Asking for participants to share not only what they expect from a product, but also their deep and personal experiences, is a tall order. And we need to create the space for them to communicate in the way that is most comfortable for them. Depending on the project, or the group of people we’re creating for, those people may not wish to divulge personal information about themselves.

A safe space isn’t just about ensuring their physical wellbeing – creating a safe space allows for everyone to open and share deep insights into their experiences and needs. It goes beyond surface level reasoning and provides the facilitators the opportunity to completely understand why they would get value from the product we’re creating. Try some of these facilitating tips from Adam F.C. Fletcher, writer, speaker, and consultant focused on human engagement and meeting facilitation.

  1. Acknowledge that everyone brings preconceived ideas about others – or prejudices – that can damage others and ourselves.
  2. Focus and limit our conversations until trust within the group increases.
  3. Seek true dialogue and ask relevant questions.
  4. Encourage participants to examine their personal assumptions by checking in with others rather than hiding or defending them.
  5. Speak from personal experience by using “I” statements and avoid making generalizations about others.

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Leave bias at the door

As experienced and accomplished designers, we create a wide variety of products. When we need to create a product but have little information on the challenges, needs, and desires of the end user, we’re designing based only on what we think is correct. Any research we gather in the process ranges from competitive research or examining data. But if there is minimal interaction with end users, we’re left to make assumptions on what we think users need to solve the problem we are designing for. In doing so, we fail to consider the user. As a result, we unwittingly bake our own bias into the solution.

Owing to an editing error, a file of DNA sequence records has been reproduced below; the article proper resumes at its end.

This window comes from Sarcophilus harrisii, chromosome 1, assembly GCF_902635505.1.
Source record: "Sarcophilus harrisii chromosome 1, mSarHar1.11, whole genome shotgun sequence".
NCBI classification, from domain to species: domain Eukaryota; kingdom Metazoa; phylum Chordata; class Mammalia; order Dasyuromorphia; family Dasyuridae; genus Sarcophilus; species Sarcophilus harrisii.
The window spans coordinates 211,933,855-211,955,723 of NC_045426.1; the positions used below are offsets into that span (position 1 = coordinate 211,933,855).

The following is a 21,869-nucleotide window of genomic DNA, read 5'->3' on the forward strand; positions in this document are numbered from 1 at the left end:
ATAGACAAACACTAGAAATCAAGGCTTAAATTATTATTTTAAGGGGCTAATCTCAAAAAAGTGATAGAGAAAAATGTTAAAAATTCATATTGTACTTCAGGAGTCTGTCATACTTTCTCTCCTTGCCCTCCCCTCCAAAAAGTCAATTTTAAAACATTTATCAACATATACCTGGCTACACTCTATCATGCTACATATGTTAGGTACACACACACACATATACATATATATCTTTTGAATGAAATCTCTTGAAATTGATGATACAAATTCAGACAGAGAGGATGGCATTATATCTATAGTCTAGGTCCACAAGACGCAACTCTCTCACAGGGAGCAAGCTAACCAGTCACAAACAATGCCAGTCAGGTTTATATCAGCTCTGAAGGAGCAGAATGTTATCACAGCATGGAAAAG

Co-design mitigates this problem. We’re gathering input from end users, enough so that we can make informed decisions for our designs and products down the road. By generously listening and taking this time to understand their challenges, needs, and desires, we shift the focus from us to them, precisely where it should be.

Regardless of how strongly we believe in them, it’s essential that we set aside our own solutions during co-design. We don’t enter these sessions with the answers to their problems, even if we think we have them.

Final check-in

If you now feel more prepared to launch into your co-design session, that’s great! If you have more questions, that’s a natural reaction. Good co-design is challenging work, but there are plenty of resources out there to support you as you get your feet wet.

Your first step is to understand what you want to learn from your participants and to begin planning the activities to get those answers.

Design is a team sport. Turn to other designers and researchers in the community – learn together and prepare well to get the answers you need. Here are some of our favorite resources to get started on your co-design journey:

  1. Articles and videos from Liz Sanders, the founder of MakeTools and a longtime practitioner of co-design.
  2. Additional resources for creating a safe space from Amplifier.
  3. An analysis on the importance of user research in design from Arin Bhowmick, Chief Design Officer at SAP.

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Headshot of Lead UX Designer and Blog Author Shannon Baird.

Shannon Baird is a Lead UX Designer at ITX. She thrives on solving challenging problems with a user-centered design process, taking problems through research, ideation, prototyping, and testing design phases. Shannon earned her BFA in New Media Design from Rochester Institute of Technology.